Shall We Dance? (Japanese & American)

I thought both versions (Japanese and American) of Shall We Dance? were good in their own way. However, I am glad I saw the Japanese version before the American version. I felt the Japanese one had more meaning, and I gained a deeper understanding of the story. Although it required a bit more effort to capture the emotions and passion while reading the subtitles at the same time, I felt the characters had more depth to their personalities. Both films contained humor and had touching parts that I enjoyed. There were a couple of parts I didn’t care for and a couple of scenes that I liked.

I thought the supporting actors added humor to both films. For example, I liked Mr. Aoki/Link who wore the wig to disguise himself. Although he was humorous—like in the dance scenes and the bathroom scene—he also provided a universal message to be oneself and not hide one’s identity. I also enjoyed watching Toyoko/Bobbie with her outrageous costumes and vibrant personality; her character was very similar in both movies. She seemed a bit overwhelming and on the border of obnoxious at times, yet I gained a new appreciation for her character when she was in the hospital and found out how hard she worked when she was not dancing. Along with the humor aspect of this movie, I admired the fact that all of the characters were so passionate about dancing.

Tanaka was one character I particularly admired from the Japanese film. He put a smile on my face because one could see how much he was enjoying himself. I was torn when Toyoko criticized him and made him cry. It was heartbreaking when he was describing that Toyoko’s criticism brought back memories of the first girl he liked. Tanaka said dancing made him feel good: all cares were gone; he felt drunk; his heart was singing; it was like fireworks were exploding; he loved dance. I was glad to see that he still stuck with dance despite the rude comments from Toyoko.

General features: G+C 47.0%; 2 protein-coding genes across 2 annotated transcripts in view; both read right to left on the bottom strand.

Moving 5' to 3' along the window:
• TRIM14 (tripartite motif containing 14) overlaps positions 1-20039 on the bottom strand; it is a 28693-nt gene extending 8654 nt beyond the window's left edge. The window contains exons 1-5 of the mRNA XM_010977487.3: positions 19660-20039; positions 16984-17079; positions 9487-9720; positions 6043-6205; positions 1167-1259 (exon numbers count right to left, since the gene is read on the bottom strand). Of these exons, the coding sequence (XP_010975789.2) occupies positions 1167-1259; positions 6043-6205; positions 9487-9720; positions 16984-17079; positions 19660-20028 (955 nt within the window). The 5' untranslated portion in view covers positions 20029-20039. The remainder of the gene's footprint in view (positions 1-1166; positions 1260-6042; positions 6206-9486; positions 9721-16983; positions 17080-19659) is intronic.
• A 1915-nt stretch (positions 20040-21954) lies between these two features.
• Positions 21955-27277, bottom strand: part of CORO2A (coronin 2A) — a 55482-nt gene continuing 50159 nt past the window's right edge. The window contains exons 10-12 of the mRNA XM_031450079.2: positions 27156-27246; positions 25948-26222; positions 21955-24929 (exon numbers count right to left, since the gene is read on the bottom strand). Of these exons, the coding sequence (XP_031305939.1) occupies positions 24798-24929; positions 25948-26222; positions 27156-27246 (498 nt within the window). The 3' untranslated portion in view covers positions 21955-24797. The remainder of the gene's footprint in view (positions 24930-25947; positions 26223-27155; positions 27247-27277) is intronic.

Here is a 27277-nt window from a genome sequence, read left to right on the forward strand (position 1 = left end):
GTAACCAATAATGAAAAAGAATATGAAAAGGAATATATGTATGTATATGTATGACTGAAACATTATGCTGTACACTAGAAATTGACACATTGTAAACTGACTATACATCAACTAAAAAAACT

Although I wasn’t too thrilled about the reason both men initially enrolled in dance lessons (because of the beautiful dance teacher), I was more considerate toward Mr. Sugiyama. In Japanese culture, it was improper for a man to take part in such an activity like dancing. In the American version, I was a little disturbed when Mr. Clark and Paulina had a very sensual dance scene. I felt like there was a little more than dancing going on and that he was being unfaithful to his wife. However, that thought of being unfaithful to his wife changed for me towards the end of the movie.

Two of my favorite parts were in the American version towards the end of the movie when Mr. Clark was getting ready to go to Paulina’s farewell party. I thought the gift from his wife was a very sweet gesture and very clever because it related to the beginning of the movie; she was able to give him something that came in a box. Also, when Mr. Clark bought the rose, I had anticipated it was going to be for Paulina. However, when he arrived to his wife’s job and presented the rose to her, I thought it was very romantic; it showed his loyalty, faithfulness, and love towards her.

I believe both movies were enjoyable to watch. I liked watching the American version after the Japanese version because I already knew the storyline. The American version is more fast-paced, includes more contemporary music, and has familiar characters, which makes it an entertaining film. I appreciate the Japanese culture and feel that film is more proper and refined. If I want to watch a movie for depth and content for a good story, I would definitely recommend the Japanese version. However, if I want to watch a movie for entertainment and light-hearted humor, I would recommend the American version. Regardless of which movie one chooses, the dance scenes in both were phenomenal! Having never taken dance lessons of any kind before, this movie makes me want to get out of my comfort zone, and try it one day!

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